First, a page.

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Garlic consumption in relation to colorectal cancer risk and to alterations of blood bacterial DNA

Speciani, Michela Carola; Gargari, Giorgio; Penagini, Roberto; Mutignani, Massimiliano; Ferraroni, Monica; Natale, Arianna; Katsoulis, Michail; ... Rossi, Marta; + view all (2023) Garlic consumption in relation to colorectal cancer risk and to alterations of blood bacterial DNA. European Journal of Nutrition 10.1007/s00394-023-03110-2. (In press). Green open access

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Abstract

PURPOSE: Garlic consumption has been inversely associated to intestinal adenoma (IA) and colorectal cancer (CRC) risk, although evidence is not consistent. Gut microbiota has been implied in CRC pathogenesis and is also influenced by garlic consumption. We analyzed whether dietary garlic influence CRC risk and bacterial DNA in blood. METHODS: We conducted a case-control study in Italy involving 100 incident CRC cases, 100 IA and 100 healthy controls matched by center, sex and age. We used a validated food frequency questionnaire to assess dietary habits and garlic consumption. Blood bacterial DNA profile was estimated using qPCR and16S rRNA gene profiling. We derived odds ratios (ORs) and the corresponding 95% confidence intervals (CIs) of IA and CRC according to garlic consumption from multiple conditional logistic regression. We used Mann-Whitney and chi-square tests to evaluate taxa differences in abundance and prevalence. RESULTS: The OR of CRC for medium/high versus low/null garlic consumption was 0.27 (95% CI = 0.11-0.66). Differences in garlic consumption were found for selected blood bacterial taxa. Medium/high garlic consumption was associated to an increase of Corynebacteriales order, Nocardiaceae family and Rhodococcus genus, and to a decrease of Family XI and Finegoldia genus. CONCLUSIONS: The study adds data on the protective effect of dietary garlic on CRC risk. Moreover, it supports evidence of a translocation of bacterial material to bloodstream and corroborates the hypothesis of a diet-microbiota axis as a mechanism behind the role of garlic in CRC prevention.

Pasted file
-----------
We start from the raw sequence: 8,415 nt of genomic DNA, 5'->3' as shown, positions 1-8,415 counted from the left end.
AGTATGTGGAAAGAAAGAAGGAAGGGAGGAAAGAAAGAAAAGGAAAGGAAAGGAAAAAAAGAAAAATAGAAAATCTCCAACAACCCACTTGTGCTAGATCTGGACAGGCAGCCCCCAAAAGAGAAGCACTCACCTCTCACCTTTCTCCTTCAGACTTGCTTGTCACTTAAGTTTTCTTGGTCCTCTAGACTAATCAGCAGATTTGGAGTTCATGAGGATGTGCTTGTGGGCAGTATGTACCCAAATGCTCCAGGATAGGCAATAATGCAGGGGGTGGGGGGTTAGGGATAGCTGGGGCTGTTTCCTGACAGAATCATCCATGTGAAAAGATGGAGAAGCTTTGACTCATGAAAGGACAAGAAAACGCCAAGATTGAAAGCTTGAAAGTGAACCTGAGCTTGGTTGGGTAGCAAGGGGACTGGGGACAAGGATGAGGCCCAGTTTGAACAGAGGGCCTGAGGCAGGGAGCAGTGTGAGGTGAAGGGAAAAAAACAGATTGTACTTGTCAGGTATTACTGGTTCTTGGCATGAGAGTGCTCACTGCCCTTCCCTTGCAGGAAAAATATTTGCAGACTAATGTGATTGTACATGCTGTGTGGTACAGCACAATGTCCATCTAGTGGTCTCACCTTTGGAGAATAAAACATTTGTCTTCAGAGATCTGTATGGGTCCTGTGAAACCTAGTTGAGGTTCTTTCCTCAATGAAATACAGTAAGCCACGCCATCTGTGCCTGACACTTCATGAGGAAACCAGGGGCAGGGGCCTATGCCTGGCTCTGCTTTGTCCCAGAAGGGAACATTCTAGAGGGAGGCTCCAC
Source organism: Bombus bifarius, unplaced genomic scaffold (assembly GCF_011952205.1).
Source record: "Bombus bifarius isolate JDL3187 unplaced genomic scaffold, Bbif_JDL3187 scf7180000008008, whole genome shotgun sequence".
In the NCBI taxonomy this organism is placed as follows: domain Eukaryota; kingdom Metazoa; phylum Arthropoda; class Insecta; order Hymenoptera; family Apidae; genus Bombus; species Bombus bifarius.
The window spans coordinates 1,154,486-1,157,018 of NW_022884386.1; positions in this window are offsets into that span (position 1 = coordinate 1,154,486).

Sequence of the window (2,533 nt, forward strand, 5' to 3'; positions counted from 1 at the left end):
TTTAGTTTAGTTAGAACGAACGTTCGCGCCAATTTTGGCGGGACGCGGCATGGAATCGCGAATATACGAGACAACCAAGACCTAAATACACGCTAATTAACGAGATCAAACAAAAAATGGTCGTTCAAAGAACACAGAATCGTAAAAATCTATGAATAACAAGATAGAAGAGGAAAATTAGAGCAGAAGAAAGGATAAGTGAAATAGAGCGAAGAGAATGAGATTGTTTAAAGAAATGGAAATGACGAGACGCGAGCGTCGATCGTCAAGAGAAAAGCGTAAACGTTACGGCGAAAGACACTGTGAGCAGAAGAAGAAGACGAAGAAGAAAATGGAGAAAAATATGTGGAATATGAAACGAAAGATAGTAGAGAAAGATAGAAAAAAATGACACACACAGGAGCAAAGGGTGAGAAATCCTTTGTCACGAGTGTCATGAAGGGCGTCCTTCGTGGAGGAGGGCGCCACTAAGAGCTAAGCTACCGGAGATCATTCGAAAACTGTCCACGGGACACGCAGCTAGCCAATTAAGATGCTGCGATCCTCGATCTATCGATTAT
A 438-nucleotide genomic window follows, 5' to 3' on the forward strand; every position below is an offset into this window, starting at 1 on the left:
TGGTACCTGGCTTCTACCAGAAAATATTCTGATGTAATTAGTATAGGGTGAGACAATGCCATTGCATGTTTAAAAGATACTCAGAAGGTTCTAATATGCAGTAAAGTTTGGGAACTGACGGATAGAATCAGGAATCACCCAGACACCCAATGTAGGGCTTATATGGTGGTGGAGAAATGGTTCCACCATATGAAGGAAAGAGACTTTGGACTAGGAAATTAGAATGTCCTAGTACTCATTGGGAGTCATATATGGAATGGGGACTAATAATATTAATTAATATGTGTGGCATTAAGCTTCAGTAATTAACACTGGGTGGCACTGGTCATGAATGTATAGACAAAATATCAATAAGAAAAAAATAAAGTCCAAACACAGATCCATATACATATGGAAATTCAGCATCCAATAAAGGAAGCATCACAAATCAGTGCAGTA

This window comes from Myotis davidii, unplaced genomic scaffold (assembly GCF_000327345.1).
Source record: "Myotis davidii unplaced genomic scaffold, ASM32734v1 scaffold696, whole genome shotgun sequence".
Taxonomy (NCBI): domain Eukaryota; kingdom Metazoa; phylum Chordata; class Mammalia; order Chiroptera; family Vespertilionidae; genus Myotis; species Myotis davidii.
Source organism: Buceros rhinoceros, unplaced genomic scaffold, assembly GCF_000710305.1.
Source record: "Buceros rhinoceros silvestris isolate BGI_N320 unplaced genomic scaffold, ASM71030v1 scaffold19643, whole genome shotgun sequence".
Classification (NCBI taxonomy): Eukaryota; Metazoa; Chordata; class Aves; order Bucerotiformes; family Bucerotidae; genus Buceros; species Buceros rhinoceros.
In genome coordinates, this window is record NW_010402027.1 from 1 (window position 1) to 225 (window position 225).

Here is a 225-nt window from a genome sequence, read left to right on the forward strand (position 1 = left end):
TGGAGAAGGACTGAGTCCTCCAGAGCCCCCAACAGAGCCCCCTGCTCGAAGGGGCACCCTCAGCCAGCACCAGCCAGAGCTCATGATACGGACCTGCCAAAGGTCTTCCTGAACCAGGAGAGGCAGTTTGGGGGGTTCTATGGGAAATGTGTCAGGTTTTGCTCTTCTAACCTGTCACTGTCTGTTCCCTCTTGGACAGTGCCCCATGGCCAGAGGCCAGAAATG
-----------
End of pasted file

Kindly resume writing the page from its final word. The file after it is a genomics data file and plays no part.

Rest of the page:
Type: Article
Title: Garlic consumption in relation to colorectal cancer risk and to alterations of blood bacterial DNA
Location: Germany
Open access status: An open access version is available from UCL Discovery
DOI: 10.1007/s00394-023-03110-2
Publisher version: https://doi.org/10.1007/s00394-023-03110-2
Language: English
Additional information: This article is licensed under a Creative Commons Attribution 4.0 International License, which permits use, sharing, adaptation, distribution and reproduction in any medium or format, as long as you give appropriate credit to the original author(s) and the source, provide a link to the Creative Commons licence, and indicate if changes were made. The images or other third party material in this article are included in the article's Creative Commons licence, unless indicated otherwise in a credit line to the material. If material is not included in the article's Creative Commons licence and your intended use is not permitted by statutory regulation or exceeds the permitted use, you will need to obtain permission directly from the copyright holder. To view a copy of this licence, visit http://creativecommons.org/licenses/by/4.0/.
Keywords: Science & Technology, Life Sciences & Biomedicine, Nutrition & Dietetics, Blood microbiome, Garlic consumption, Colorectal cancer, Intestinal adenoma, 16S rRNA gene profiling, Insulin resistance, MICROBIOME, METAANALYSIS, VALIDATION, VEGETABLES, QUERCETIN, MORTALITY, ADULTS, DIET
UCL classification: UCL
UCL > Provost and Vice Provost Offices > School of Life and Medical Sciences
UCL > Provost and Vice Provost Offices > School of Life and Medical Sciences > Faculty of Population Health Sciences > Institute of Cardiovascular Science
UCL > Provost and Vice Provost Offices > School of Life and Medical Sciences > Faculty of Population Health Sciences > Institute of Cardiovascular Science > Population Science and Experimental Medicine
UCL > Provost and Vice Provost Offices > School of Life and Medical Sciences > Faculty of Population Health Sciences > Institute of Cardiovascular Science > Population Science and Experimental Medicine > MRC Unit for Lifelong Hlth and Ageing
URI: https://discovery.ucl.ac.uk/id/eprint/10169559
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